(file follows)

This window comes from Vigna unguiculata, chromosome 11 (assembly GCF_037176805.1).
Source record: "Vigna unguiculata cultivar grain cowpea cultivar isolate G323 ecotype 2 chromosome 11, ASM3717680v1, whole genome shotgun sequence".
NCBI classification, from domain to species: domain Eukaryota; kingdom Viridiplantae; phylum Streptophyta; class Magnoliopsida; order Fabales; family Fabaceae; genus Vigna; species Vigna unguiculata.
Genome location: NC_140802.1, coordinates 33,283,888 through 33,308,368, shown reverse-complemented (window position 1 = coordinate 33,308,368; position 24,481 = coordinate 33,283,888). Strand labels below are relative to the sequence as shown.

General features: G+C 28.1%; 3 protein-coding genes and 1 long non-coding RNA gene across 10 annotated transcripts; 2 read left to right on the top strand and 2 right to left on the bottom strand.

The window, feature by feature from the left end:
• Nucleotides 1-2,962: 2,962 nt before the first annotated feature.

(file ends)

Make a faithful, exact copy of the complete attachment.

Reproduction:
This window comes from Vigna unguiculata, chromosome 11 (assembly GCF_037176805.1).
Source record: "Vigna unguiculata cultivar grain cowpea cultivar isolate G323 ecotype 2 chromosome 11, ASM3717680v1, whole genome shotgun sequence".
NCBI classification, from domain to species: domain Eukaryota; kingdom Viridiplantae; phylum Streptophyta; class Magnoliopsida; order Fabales; family Fabaceae; genus Vigna; species Vigna unguiculata.
Genome location: NC_140802.1, coordinates 33,283,888 through 33,308,368, shown reverse-complemented (window position 1 = coordinate 33,308,368; position 24,481 = coordinate 33,283,888). Strand labels below are relative to the sequence as shown.

General features: G+C 28.1%; 3 protein-coding genes and 1 long non-coding RNA gene across 10 annotated transcripts; 2 read left to right on the top strand and 2 right to left on the bottom strand.

The window, feature by feature from the left end:
• Nucleotides 1-2,962: 2,962 nt before the first annotated feature.